Thus the Old Testament sacrifices were not only symbols, nor yet merely predictions by fact (as prophecy is a prediction by word), but they already conveyed to the believing Israelite the blessing that was to flow from the future reality to which they pointed.

Blessing…by anticipation…of what would flow…from a future reality.

We cannot help but think of Hebrews 11:4: “By faith Abel offered…, by which [excellent sacrifice] he obtained witness that he was righteous.” From the beginning, therefore, peace. Peace of mind and of heart. Peace that, for the sinner saint, could come only out of an assurance that his sin was pardoned. And all this—from the sacrifice.

Yes, from the sacrifices. But was it, we might ask, from the sacrifices alone? Did the sacrifices by them­selves have the power to lead the worshiping saint, by the hand, to Christ? As we have already suggested, the slaying of the sacrificial animal was indeed sufficient to demonstrate the great truths of redemption, namely that the justice of God requires payment for sin, and that there can be no forgiveness of sin without the shedding of blood. But was the “mark of Christ” so clearly impressed on the rite that it could be discerned by mere intuition? Ophoff’s answer was, No. Humbled consciences is one thing. Faith in the coming Redeemer is quite another. For the latter, Ophoff insisted, more is needed. And that something is the word. The ques­tion, therefore, he said, was “whether the shadows of the old covenant were accompanied by the word explaining

their function.” And he went on, at considerable length, to demonstrate that they were. Right from the begin­ning. Genesis 3:21 (God’s provision of a covering for the nakedness of our first, just fallen, parents) was not without Genesis 3:15. From the mother promise in the garden of Eden, to Jacob’s blessing of his son Judah (from whom the scepter would not depart “until Shiloh come”), to Balaam’s prophecy of a “Star out of Jacob,” to the matchless prophecy of Isaiah, who was “transported to those sublime heights from where he can see in the distance the spectacle of a suffering Savior”: “…with his stripes we are healed!” (Is. 53:4, 5).

Ophoff concludes, therefore, that the symbols and rites of the old covenant did indeed not stand alone. The prophetic types were accompanied by the pro­phetic word. The Spirit of God, he says, “empowered the people of God to sense the meaning and message of the blood. It is plain that the shadows led men to Christ.”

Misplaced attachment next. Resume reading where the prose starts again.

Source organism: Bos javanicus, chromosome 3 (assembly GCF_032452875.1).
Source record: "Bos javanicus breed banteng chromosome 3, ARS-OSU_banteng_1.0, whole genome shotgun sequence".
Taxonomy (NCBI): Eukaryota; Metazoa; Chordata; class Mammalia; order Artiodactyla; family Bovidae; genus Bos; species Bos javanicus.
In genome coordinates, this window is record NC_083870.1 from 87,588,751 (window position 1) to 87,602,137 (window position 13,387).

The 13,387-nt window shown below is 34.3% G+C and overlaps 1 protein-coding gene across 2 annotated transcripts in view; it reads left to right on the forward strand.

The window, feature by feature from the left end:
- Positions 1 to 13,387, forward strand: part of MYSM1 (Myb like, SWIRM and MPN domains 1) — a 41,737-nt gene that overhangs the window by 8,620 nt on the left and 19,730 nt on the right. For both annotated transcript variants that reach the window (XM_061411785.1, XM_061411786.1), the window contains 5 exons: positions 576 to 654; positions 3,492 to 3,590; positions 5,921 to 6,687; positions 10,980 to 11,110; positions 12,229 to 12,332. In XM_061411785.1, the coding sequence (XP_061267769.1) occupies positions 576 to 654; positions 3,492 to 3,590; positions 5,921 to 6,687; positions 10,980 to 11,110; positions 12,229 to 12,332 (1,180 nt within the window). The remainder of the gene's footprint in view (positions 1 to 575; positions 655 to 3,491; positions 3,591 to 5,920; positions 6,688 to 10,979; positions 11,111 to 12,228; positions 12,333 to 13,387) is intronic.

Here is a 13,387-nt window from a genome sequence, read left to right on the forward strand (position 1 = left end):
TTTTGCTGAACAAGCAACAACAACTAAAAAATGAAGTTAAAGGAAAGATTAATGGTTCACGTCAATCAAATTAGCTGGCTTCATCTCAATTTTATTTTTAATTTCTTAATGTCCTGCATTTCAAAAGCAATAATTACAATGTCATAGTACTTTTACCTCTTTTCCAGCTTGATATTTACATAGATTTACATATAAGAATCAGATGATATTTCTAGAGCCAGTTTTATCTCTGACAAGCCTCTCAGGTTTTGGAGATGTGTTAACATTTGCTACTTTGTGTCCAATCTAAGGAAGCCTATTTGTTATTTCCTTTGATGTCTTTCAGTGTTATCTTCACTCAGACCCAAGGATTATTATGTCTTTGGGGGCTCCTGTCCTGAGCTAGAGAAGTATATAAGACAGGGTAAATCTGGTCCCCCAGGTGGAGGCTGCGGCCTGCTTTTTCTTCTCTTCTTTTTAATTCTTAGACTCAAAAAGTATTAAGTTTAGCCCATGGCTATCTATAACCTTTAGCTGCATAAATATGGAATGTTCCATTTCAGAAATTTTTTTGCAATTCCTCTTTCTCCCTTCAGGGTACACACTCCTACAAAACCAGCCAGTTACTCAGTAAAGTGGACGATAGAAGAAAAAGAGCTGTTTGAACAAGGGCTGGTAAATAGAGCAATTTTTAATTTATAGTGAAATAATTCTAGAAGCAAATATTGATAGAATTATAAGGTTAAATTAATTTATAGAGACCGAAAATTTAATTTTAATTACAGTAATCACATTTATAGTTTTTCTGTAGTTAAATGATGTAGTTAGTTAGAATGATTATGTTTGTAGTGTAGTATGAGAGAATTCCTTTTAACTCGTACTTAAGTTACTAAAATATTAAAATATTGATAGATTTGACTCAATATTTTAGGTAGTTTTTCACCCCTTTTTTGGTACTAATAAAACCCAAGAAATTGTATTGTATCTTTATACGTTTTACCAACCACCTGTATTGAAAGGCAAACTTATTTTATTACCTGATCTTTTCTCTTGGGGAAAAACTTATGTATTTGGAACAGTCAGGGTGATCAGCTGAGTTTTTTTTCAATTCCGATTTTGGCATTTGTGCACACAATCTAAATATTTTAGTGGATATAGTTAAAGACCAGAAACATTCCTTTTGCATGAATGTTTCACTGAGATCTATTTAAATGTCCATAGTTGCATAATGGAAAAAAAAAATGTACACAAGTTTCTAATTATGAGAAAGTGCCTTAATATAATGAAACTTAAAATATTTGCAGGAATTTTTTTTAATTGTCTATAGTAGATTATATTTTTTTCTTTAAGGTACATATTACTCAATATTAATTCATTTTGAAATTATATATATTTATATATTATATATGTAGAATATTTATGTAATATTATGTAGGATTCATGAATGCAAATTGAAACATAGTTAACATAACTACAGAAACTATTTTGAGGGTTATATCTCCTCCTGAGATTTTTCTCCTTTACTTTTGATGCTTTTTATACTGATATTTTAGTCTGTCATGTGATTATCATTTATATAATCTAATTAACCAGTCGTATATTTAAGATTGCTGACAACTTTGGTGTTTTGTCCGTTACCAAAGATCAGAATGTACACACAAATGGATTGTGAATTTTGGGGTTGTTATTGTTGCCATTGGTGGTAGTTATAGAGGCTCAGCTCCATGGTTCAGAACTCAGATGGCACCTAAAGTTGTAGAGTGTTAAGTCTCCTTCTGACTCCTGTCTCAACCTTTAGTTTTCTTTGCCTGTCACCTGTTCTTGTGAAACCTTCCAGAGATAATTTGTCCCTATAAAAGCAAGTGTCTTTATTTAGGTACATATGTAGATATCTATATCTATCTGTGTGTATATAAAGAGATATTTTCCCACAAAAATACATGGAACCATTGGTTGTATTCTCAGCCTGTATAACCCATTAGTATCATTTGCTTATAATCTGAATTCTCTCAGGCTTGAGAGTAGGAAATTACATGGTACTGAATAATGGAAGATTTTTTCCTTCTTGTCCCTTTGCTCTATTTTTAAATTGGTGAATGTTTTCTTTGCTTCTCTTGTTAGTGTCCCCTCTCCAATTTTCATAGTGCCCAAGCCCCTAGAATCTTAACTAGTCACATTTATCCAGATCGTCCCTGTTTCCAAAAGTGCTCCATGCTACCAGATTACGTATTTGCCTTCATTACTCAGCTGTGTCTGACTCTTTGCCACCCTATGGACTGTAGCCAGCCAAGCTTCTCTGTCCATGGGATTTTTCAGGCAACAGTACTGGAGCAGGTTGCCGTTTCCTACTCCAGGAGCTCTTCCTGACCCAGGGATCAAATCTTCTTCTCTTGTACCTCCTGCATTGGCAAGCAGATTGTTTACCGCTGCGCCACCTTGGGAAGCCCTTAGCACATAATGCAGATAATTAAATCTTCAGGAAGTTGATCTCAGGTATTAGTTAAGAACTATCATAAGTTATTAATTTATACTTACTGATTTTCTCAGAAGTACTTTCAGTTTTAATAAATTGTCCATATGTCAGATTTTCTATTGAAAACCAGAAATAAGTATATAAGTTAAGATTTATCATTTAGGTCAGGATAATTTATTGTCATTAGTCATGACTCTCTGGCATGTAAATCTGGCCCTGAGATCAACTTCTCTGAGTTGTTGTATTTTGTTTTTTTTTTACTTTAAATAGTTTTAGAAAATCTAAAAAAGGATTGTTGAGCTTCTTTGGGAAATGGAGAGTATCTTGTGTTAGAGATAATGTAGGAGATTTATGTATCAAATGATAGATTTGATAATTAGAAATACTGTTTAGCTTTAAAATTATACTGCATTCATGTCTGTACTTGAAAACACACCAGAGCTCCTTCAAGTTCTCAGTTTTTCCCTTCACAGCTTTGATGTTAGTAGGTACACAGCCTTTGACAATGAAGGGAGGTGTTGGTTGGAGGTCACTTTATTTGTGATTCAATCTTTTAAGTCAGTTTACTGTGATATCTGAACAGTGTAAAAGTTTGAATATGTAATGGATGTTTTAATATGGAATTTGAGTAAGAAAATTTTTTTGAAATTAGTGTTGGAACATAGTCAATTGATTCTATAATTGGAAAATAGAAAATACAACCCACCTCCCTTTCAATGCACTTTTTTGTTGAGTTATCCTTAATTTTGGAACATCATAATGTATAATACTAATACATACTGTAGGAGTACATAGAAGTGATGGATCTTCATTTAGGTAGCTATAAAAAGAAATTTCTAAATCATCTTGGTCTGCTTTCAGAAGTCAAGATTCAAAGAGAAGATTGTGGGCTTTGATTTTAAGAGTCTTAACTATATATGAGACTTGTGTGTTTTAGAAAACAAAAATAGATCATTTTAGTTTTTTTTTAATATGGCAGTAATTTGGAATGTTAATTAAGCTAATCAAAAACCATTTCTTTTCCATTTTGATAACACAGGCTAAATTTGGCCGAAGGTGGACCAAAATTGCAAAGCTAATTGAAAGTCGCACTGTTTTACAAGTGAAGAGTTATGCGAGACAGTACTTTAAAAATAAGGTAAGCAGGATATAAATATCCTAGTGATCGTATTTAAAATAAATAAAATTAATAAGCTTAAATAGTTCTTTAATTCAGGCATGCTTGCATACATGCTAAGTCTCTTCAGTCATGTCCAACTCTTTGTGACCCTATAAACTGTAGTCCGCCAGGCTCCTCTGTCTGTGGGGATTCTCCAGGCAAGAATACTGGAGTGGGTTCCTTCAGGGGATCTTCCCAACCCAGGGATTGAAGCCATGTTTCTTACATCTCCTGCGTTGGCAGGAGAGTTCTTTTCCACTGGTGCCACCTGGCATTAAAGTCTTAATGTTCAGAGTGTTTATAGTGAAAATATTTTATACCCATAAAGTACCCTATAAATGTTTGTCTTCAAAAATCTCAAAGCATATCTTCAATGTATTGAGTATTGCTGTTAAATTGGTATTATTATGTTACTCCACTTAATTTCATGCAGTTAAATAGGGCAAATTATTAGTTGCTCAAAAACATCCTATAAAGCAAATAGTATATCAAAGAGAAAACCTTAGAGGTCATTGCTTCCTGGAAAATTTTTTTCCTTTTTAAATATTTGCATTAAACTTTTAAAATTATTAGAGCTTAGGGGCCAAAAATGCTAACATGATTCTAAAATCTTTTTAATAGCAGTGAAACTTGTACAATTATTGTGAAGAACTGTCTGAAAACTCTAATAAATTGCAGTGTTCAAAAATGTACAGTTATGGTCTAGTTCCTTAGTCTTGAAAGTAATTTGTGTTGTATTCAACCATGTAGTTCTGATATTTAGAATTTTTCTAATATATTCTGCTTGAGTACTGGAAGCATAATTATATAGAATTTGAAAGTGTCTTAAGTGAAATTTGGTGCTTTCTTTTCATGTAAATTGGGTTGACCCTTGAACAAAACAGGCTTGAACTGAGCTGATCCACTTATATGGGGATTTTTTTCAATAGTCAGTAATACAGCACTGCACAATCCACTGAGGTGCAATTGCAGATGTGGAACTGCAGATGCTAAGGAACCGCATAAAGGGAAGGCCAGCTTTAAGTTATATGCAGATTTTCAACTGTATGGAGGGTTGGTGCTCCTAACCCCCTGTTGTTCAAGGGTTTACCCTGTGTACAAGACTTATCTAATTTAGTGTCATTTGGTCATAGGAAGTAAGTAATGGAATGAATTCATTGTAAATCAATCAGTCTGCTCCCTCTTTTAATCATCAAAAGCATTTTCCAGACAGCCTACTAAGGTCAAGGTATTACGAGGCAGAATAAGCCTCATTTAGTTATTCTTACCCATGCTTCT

Calvin says much the same in his Institutes. He writes concerning the people of Israel that, “even though they had to come forward daily with new sacrifices to appease God, yet Isaiah promises that all their evil deeds will be atoned for by a single sacrifice [Isa. 53:5].” In an earlier chapter in the Institutes, Calvin declared concerning the “sacrifices of the law” that they “plainly and openly taught believers to seek salvation nowhere else than in the atonement that Christ alone carries out.”

It might seem as if that should be the last word in this short series of articles that began with the ques­tion, what did Abel and Cain understand? Clearly, the faith on the basis of which Abel “offered a more excellent sacrifice” had to be a faith in Christ. Clearly, Cain’s of­fering of the fruit of the ground was therefore a “robbing Christ of His honor.” Such would have to be the case if, in their linking together of prophecy and symbol, they were given to understand that salvation could be found nowhere else than in the atonement of Christ. Simply put, faith in Christ would then not only have been pos­sible for the saints of old, but required of them.

But it’s not quite so simple. The saints of old did have prophetic types, and they were not without the prophetic word, but can it be demonstrated that they linked them? More on that, next time.

… to be concluded.